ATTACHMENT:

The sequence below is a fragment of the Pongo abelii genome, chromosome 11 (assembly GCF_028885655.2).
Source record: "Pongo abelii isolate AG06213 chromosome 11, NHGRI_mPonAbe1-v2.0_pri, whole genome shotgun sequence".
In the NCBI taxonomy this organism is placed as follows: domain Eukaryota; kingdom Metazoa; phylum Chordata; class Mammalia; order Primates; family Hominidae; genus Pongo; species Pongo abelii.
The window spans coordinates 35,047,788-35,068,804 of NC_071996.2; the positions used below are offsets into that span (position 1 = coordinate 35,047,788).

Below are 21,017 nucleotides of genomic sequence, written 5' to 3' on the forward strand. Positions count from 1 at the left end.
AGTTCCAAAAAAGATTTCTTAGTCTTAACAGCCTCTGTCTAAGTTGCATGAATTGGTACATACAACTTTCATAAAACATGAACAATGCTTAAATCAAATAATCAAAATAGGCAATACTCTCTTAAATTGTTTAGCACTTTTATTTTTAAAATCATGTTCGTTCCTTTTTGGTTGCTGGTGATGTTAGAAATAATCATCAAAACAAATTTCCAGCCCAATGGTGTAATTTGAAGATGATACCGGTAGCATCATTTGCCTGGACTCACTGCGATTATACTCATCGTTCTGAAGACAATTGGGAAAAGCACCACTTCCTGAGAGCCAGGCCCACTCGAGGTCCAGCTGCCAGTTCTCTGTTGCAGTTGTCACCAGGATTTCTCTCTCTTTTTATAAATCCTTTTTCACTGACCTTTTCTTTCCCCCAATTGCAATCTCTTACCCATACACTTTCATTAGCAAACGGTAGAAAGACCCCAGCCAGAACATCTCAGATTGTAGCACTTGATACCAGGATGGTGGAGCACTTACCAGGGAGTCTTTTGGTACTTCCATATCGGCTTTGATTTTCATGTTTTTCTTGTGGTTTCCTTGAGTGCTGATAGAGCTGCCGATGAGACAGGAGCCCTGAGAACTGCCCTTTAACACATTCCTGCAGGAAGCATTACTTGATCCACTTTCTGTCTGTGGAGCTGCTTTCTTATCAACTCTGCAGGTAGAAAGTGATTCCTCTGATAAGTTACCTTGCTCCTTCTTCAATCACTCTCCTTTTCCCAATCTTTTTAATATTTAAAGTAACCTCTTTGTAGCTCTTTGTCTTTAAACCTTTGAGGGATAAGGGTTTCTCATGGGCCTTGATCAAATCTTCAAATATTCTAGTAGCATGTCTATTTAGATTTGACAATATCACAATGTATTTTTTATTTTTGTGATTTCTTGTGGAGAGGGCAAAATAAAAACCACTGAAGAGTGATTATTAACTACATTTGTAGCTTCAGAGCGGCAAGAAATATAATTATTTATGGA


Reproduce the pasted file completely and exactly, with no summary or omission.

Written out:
The sequence below is a fragment of the Pongo abelii genome, chromosome 11 (assembly GCF_028885655.2).
Source record: "Pongo abelii isolate AG06213 chromosome 11, NHGRI_mPonAbe1-v2.0_pri, whole genome shotgun sequence".
In the NCBI taxonomy this organism is placed as follows: domain Eukaryota; kingdom Metazoa; phylum Chordata; class Mammalia; order Primates; family Hominidae; genus Pongo; species Pongo abelii.
The window spans coordinates 35,047,788-35,068,804 of NC_071996.2; the positions used below are offsets into that span (position 1 = coordinate 35,047,788).

Below are 21,017 nucleotides of genomic sequence, written 5' to 3' on the forward strand. Positions count from 1 at the left end.
AGTTCCAAAAAAGATTTCTTAGTCTTAACAGCCTCTGTCTAAGTTGCATGAATTGGTACATACAACTTTCATAAAACATGAACAATGCTTAAATCAAATAATCAAAATAGGCAATACTCTCTTAAATTGTTTAGCACTTTTATTTTTAAAATCATGTTCGTTCCTTTTTGGTTGCTGGTGATGTTAGAAATAATCATCAAAACAAATTTCCAGCCCAATGGTGTAATTTGAAGATGATACCGGTAGCATCATTTGCCTGGACTCACTGCGATTATACTCATCGTTCTGAAGACAATTGGGAAAAGCACCACTTCCTGAGAGCCAGGCCCACTCGAGGTCCAGCTGCCAGTTCTCTGTTGCAGTTGTCACCAGGATTTCTCTCTCTTTTTATAAATCCTTTTTCACTGACCTTTTCTTTCCCCCAATTGCAATCTCTTACCCATACACTTTCATTAGCAAACGGTAGAAAGACCCCAGCCAGAACATCTCAGATTGTAGCACTTGATACCAGGATGGTGGAGCACTTACCAGGGAGTCTTTTGGTACTTCCATATCGGCTTTGATTTTCATGTTTTTCTTGTGGTTTCCTTGAGTGCTGATAGAGCTGCCGATGAGACAGGAGCCCTGAGAACTGCCCTTTAACACATTCCTGCAGGAAGCATTACTTGATCCACTTTCTGTCTGTGGAGCTGCTTTCTTATCAACTCTGCAGGTAGAAAGTGATTCCTCTGATAAGTTACCTTGCTCCTTCTTCAATCACTCTCCTTTTCCCAATCTTTTTAATATTTAAAGTAACCTCTTTGTAGCTCTTTGTCTTTAAACCTTTGAGGGATAAGGGTTTCTCATGGGCCTTGATCAAATCTTCAAATATTCTAGTAGCATGTCTATTTAGATTTGACAATATCACAATGTATTTTTTATTTTTGTGATTTCTTGTGGAGAGGGCAAAATAAAAACCACTGAAGAGTGATTATTAACTACATTTGTAGCTTCAGAGCGGCAAGAAATATAATTATTTATGGA